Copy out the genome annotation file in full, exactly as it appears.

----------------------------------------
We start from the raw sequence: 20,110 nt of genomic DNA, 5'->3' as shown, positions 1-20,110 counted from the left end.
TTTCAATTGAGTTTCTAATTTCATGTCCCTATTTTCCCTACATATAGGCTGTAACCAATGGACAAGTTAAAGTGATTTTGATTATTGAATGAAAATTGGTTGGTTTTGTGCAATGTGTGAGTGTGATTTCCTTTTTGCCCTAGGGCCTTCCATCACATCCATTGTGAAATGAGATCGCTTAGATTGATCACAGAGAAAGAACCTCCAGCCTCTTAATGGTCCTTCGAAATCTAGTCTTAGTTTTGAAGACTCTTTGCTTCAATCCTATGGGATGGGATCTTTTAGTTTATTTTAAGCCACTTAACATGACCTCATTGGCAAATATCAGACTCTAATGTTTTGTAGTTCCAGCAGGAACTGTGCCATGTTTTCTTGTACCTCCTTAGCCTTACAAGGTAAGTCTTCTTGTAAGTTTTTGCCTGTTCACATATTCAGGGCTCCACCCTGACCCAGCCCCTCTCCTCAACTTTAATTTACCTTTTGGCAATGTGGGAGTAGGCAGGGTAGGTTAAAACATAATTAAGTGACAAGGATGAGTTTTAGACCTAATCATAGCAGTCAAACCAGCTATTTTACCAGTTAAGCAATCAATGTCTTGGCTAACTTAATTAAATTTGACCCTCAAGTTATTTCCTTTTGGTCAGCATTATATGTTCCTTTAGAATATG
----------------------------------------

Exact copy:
We start from the raw sequence: 20,110 nt of genomic DNA, 5'->3' as shown, positions 1-20,110 counted from the left end.
TTTCAATTGAGTTTCTAATTTCATGTCCCTATTTTCCCTACATATAGGCTGTAACCAATGGACAAGTTAAAGTGATTTTGATTATTGAATGAAAATTGGTTGGTTTTGTGCAATGTGTGAGTGTGATTTCCTTTTTGCCCTAGGGCCTTCCATCACATCCATTGTGAAATGAGATCGCTTAGATTGATCACAGAGAAAGAACCTCCAGCCTCTTAATGGTCCTTCGAAATCTAGTCTTAGTTTTGAAGACTCTTTGCTTCAATCCTATGGGATGGGATCTTTTAGTTTATTTTAAGCCACTTAACATGACCTCATTGGCAAATATCAGACTCTAATGTTTTGTAGTTCCAGCAGGAACTGTGCCATGTTTTCTTGTACCTCCTTAGCCTTACAAGGTAAGTCTTCTTGTAAGTTTTTGCCTGTTCACATATTCAGGGCTCCACCCTGACCCAGCCCCTCTCCTCAACTTTAATTTACCTTTTGGCAATGTGGGAGTAGGCAGGGTAGGTTAAAACATAATTAAGTGACAAGGATGAGTTTTAGACCTAATCATAGCAGTCAAACCAGCTATTTTACCAGTTAAGCAATCAATGTCTTGGCTAACTTAATTAAATTTGACCCTCAAGTTATTTCCTTTTGGTCAGCATTATATGTTCCTTTAGAATATG